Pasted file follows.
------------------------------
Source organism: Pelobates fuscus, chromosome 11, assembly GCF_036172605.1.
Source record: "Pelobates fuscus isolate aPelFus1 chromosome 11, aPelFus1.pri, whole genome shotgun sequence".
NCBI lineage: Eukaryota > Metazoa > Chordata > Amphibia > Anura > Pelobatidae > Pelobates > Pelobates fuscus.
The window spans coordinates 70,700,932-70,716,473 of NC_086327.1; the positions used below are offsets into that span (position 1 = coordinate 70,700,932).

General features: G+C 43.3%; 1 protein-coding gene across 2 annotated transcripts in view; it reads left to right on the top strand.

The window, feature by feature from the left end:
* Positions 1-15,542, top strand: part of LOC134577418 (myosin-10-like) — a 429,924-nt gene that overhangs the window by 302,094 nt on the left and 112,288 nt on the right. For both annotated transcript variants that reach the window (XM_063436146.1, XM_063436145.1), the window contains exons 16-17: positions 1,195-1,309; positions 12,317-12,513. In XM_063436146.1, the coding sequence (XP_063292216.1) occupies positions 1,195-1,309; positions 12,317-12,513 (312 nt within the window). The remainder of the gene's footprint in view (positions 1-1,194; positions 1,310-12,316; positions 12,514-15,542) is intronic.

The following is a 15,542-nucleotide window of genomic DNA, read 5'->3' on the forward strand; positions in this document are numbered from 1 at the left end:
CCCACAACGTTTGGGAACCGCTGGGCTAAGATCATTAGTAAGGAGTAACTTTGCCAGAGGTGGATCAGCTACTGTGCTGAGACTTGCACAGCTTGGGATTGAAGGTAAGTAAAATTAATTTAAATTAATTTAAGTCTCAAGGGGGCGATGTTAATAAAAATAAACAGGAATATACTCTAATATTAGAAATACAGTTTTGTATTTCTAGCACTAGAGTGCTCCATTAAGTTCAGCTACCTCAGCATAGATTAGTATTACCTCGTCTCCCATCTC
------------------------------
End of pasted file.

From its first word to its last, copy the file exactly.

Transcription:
Source organism: Pelobates fuscus, chromosome 11, assembly GCF_036172605.1.
Source record: "Pelobates fuscus isolate aPelFus1 chromosome 11, aPelFus1.pri, whole genome shotgun sequence".
NCBI lineage: Eukaryota > Metazoa > Chordata > Amphibia > Anura > Pelobatidae > Pelobates > Pelobates fuscus.
The window spans coordinates 70,700,932-70,716,473 of NC_086327.1; the positions used below are offsets into that span (position 1 = coordinate 70,700,932).

General features: G+C 43.3%; 1 protein-coding gene across 2 annotated transcripts in view; it reads left to right on the top strand.

The window, feature by feature from the left end:
* Positions 1-15,542, top strand: part of LOC134577418 (myosin-10-like) — a 429,924-nt gene that overhangs the window by 302,094 nt on the left and 112,288 nt on the right. For both annotated transcript variants that reach the window (XM_063436146.1, XM_063436145.1), the window contains exons 16-17: positions 1,195-1,309; positions 12,317-12,513. In XM_063436146.1, the coding sequence (XP_063292216.1) occupies positions 1,195-1,309; positions 12,317-12,513 (312 nt within the window). The remainder of the gene's footprint in view (positions 1-1,194; positions 1,310-12,316; positions 12,514-15,542) is intronic.

The following is a 15,542-nucleotide window of genomic DNA, read 5'->3' on the forward strand; positions in this document are numbered from 1 at the left end:
CCCACAACGTTTGGGAACCGCTGGGCTAAGATCATTAGTAAGGAGTAACTTTGCCAGAGGTGGATCAGCTACTGTGCTGAGACTTGCACAGCTTGGGATTGAAGGTAAGTAAAATTAATTTAAATTAATTTAAGTCTCAAGGGGGCGATGTTAATAAAAATAAACAGGAATATACTCTAATATTAGAAATACAGTTTTGTATTTCTAGCACTAGAGTGCTCCATTAAGTTCAGCTACCTCAGCATAGATTAGTATTACCTCGTCTCCCATCTC